Income from qualified dividends cannot be offset by capital losses, either. Although qualified dividends are taxed at the same tax rate as long-term capital gains in 2010, fine print buried in the tax code bars this offset. It matters not that the tax rate for qualified dividends is the same as that for capital gains.
Another constraint prohibits offsets of capital losses against income from conversions of money moved out of traditional IRAs into Roth IRA accounts or income from required minimum distributions from traditional IRAs and other retirement plans. Simply put, losses from a taxable account cannot be used to reduce the taxes owed from the withdrawal of funds from a tax-deferred account (such as a traditional IRA or a 401(k)). In the same way, losses in tax-deferred accounts are not allowed to be used to offset gains in taxable accounts. It’s neither here nor there that the retirement accounts swelled only because the securities they held appreciated.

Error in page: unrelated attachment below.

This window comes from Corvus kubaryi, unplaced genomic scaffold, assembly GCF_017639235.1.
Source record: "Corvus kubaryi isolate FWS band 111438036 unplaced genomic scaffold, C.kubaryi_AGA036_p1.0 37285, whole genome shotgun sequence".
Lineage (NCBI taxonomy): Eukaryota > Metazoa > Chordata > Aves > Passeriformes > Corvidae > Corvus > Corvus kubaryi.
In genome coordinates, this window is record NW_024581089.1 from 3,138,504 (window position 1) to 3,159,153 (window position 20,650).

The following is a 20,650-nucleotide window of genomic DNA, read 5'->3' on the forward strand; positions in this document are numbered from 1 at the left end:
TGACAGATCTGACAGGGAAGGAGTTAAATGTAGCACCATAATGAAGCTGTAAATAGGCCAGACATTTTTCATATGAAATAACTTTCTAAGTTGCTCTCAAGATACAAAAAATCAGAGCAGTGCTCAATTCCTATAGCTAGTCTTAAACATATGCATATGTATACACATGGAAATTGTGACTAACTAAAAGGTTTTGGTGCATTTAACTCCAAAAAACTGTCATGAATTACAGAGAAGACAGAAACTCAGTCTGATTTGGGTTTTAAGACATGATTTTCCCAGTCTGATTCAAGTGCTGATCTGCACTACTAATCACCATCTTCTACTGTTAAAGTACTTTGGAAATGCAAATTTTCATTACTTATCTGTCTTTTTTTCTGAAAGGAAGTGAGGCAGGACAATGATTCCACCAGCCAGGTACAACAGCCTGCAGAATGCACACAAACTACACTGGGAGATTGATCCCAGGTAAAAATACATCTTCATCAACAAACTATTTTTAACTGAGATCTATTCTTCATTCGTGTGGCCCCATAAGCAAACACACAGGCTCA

Capital gains can be offset by capital losses realized during the same tax year, up to the total amount of capital gains. It does not matter whether the gains and losses are a mixture of short- and long-term, a capital loss can be used to offset a capital gain. If net capital losses exceed capital gains, how much tax relief becomes available for 2010? Section 1211 blesses offsets of net losses against as much as $3,000 of ordinary income—a wide-ranging category that includes salaries, pensions, interest and “dividends” (considered interest) earned on savings accounts, certificates of deposit or similar savings vehicles, Roth conversions and required distributions from tax-deferred plans. If necessary, however, investors can carry forward unused losses over $3,000 into 2011 and succeeding years. [For the current loss carryforward maximum, see Tax Topic 409 at IRS.gov.]